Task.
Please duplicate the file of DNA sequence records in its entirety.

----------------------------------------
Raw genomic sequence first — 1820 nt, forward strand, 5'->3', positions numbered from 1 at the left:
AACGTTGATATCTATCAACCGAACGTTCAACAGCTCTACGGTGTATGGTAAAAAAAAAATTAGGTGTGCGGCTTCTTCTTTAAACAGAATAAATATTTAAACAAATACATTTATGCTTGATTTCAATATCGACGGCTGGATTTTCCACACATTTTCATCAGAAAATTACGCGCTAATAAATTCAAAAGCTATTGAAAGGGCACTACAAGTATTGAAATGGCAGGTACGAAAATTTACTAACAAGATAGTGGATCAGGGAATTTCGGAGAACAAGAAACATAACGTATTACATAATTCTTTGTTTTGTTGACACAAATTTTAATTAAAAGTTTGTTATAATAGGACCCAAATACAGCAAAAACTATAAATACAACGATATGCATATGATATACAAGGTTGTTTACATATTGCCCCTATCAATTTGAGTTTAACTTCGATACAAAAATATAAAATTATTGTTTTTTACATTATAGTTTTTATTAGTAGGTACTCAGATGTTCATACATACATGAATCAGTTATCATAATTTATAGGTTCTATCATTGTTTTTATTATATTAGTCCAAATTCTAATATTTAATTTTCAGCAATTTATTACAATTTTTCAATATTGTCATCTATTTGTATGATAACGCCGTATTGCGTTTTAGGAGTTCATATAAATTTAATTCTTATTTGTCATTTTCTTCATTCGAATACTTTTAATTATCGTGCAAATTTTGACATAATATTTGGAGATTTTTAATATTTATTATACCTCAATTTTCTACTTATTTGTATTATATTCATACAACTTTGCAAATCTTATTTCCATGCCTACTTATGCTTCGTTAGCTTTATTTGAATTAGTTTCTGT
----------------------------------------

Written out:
Raw genomic sequence first — 1820 nt, forward strand, 5'->3', positions numbered from 1 at the left:
AACGTTGATATCTATCAACCGAACGTTCAACAGCTCTACGGTGTATGGTAAAAAAAAAATTAGGTGTGCGGCTTCTTCTTTAAACAGAATAAATATTTAAACAAATACATTTATGCTTGATTTCAATATCGACGGCTGGATTTTCCACACATTTTCATCAGAAAATTACGCGCTAATAAATTCAAAAGCTATTGAAAGGGCACTACAAGTATTGAAATGGCAGGTACGAAAATTTACTAACAAGATAGTGGATCAGGGAATTTCGGAGAACAAGAAACATAACGTATTACATAATTCTTTGTTTTGTTGACACAAATTTTAATTAAAAGTTTGTTATAATAGGACCCAAATACAGCAAAAACTATAAATACAACGATATGCATATGATATACAAGGTTGTTTACATATTGCCCCTATCAATTTGAGTTTAACTTCGATACAAAAATATAAAATTATTGTTTTTTACATTATAGTTTTTATTAGTAGGTACTCAGATGTTCATACATACATGAATCAGTTATCATAATTTATAGGTTCTATCATTGTTTTTATTATATTAGTCCAAATTCTAATATTTAATTTTCAGCAATTTATTACAATTTTTCAATATTGTCATCTATTTGTATGATAACGCCGTATTGCGTTTTAGGAGTTCATATAAATTTAATTCTTATTTGTCATTTTCTTCATTCGAATACTTTTAATTATCGTGCAAATTTTGACATAATATTTGGAGATTTTTAATATTTATTATACCTCAATTTTCTACTTATTTGTATTATATTCATACAACTTTGCAAATCTTATTTCCATGCCTACTTATGCTTCGTTAGCTTTATTTGAATTAGTTTCTGT